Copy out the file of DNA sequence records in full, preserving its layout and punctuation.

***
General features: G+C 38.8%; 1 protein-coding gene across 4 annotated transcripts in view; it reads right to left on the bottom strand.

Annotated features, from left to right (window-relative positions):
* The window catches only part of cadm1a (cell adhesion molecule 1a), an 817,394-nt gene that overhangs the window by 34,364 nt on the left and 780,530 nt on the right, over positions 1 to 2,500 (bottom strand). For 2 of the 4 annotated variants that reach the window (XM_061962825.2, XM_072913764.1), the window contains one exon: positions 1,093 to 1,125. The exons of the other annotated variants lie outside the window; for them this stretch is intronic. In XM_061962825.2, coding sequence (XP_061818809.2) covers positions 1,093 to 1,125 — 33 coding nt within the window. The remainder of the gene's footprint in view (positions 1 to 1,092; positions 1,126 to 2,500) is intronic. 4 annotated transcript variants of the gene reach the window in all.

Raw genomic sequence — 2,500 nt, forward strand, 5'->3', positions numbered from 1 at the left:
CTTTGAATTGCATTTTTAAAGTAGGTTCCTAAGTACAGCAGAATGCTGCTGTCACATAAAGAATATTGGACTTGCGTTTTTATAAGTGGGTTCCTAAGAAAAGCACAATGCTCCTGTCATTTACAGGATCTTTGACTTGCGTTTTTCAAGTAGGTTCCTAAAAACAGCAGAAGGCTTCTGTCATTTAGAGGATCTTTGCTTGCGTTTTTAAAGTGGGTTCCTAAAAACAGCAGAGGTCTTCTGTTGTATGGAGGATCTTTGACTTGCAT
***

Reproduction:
General features: G+C 38.8%; 1 protein-coding gene across 4 annotated transcripts in view; it reads right to left on the bottom strand.

Annotated features, from left to right (window-relative positions):
* The window catches only part of cadm1a (cell adhesion molecule 1a), an 817,394-nt gene that overhangs the window by 34,364 nt on the left and 780,530 nt on the right, over positions 1 to 2,500 (bottom strand). For 2 of the 4 annotated variants that reach the window (XM_061962825.2, XM_072913764.1), the window contains one exon: positions 1,093 to 1,125. The exons of the other annotated variants lie outside the window; for them this stretch is intronic. In XM_061962825.2, coding sequence (XP_061818809.2) covers positions 1,093 to 1,125 — 33 coding nt within the window. The remainder of the gene's footprint in view (positions 1 to 1,092; positions 1,126 to 2,500) is intronic. 4 annotated transcript variants of the gene reach the window in all.

Raw genomic sequence — 2,500 nt, forward strand, 5'->3', positions numbered from 1 at the left:
CTTTGAATTGCATTTTTAAAGTAGGTTCCTAAGTACAGCAGAATGCTGCTGTCACATAAAGAATATTGGACTTGCGTTTTTATAAGTGGGTTCCTAAGAAAAGCACAATGCTCCTGTCATTTACAGGATCTTTGACTTGCGTTTTTCAAGTAGGTTCCTAAAAACAGCAGAAGGCTTCTGTCATTTAGAGGATCTTTGCTTGCGTTTTTAAAGTGGGTTCCTAAAAACAGCAGAGGTCTTCTGTTGTATGGAGGATCTTTGACTTGCAT